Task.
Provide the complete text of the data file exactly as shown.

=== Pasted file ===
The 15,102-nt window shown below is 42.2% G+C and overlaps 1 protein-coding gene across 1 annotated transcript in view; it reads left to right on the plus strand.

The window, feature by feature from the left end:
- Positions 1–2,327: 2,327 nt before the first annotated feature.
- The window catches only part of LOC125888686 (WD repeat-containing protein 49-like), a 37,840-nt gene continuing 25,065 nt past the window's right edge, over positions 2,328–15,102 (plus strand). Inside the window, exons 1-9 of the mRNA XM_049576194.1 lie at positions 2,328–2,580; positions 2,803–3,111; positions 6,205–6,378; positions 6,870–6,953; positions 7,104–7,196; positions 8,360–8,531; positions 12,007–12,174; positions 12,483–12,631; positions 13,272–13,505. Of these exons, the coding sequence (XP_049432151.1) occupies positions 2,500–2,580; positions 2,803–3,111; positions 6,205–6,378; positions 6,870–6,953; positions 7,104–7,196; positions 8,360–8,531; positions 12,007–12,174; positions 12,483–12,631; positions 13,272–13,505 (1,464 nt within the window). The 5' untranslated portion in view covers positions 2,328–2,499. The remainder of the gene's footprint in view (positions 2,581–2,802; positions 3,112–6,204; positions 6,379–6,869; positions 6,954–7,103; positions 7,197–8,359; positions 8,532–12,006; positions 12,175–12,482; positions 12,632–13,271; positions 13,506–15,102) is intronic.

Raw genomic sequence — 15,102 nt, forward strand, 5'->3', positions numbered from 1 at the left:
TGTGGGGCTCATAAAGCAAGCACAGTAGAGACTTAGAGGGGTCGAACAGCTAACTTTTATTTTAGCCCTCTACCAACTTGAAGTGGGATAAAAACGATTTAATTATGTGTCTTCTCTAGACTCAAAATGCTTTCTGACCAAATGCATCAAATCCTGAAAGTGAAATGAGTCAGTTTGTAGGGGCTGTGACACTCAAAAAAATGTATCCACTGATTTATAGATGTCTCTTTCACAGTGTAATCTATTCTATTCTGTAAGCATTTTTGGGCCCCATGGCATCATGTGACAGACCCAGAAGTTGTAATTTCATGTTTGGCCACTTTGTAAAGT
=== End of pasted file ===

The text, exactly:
The 15,102-nt window shown below is 42.2% G+C and overlaps 1 protein-coding gene across 1 annotated transcript in view; it reads left to right on the plus strand.

The window, feature by feature from the left end:
- Positions 1–2,327: 2,327 nt before the first annotated feature.
- The window catches only part of LOC125888686 (WD repeat-containing protein 49-like), a 37,840-nt gene continuing 25,065 nt past the window's right edge, over positions 2,328–15,102 (plus strand). Inside the window, exons 1-9 of the mRNA XM_049576194.1 lie at positions 2,328–2,580; positions 2,803–3,111; positions 6,205–6,378; positions 6,870–6,953; positions 7,104–7,196; positions 8,360–8,531; positions 12,007–12,174; positions 12,483–12,631; positions 13,272–13,505. Of these exons, the coding sequence (XP_049432151.1) occupies positions 2,500–2,580; positions 2,803–3,111; positions 6,205–6,378; positions 6,870–6,953; positions 7,104–7,196; positions 8,360–8,531; positions 12,007–12,174; positions 12,483–12,631; positions 13,272–13,505 (1,464 nt within the window). The 5' untranslated portion in view covers positions 2,328–2,499. The remainder of the gene's footprint in view (positions 2,581–2,802; positions 3,112–6,204; positions 6,379–6,869; positions 6,954–7,103; positions 7,197–8,359; positions 8,532–12,006; positions 12,175–12,482; positions 12,632–13,271; positions 13,506–15,102) is intronic.

Raw genomic sequence — 15,102 nt, forward strand, 5'->3', positions numbered from 1 at the left:
TGTGGGGCTCATAAAGCAAGCACAGTAGAGACTTAGAGGGGTCGAACAGCTAACTTTTATTTTAGCCCTCTACCAACTTGAAGTGGGATAAAAACGATTTAATTATGTGTCTTCTCTAGACTCAAAATGCTTTCTGACCAAATGCATCAAATCCTGAAAGTGAAATGAGTCAGTTTGTAGGGGCTGTGACACTCAAAAAAATGTATCCACTGATTTATAGATGTCTCTTTCACAGTGTAATCTATTCTATTCTGTAAGCATTTTTGGGCCCCATGGCATCATGTGACAGACCCAGAAGTTGTAATTTCATGTTTGGCCACTTTGTAAAGT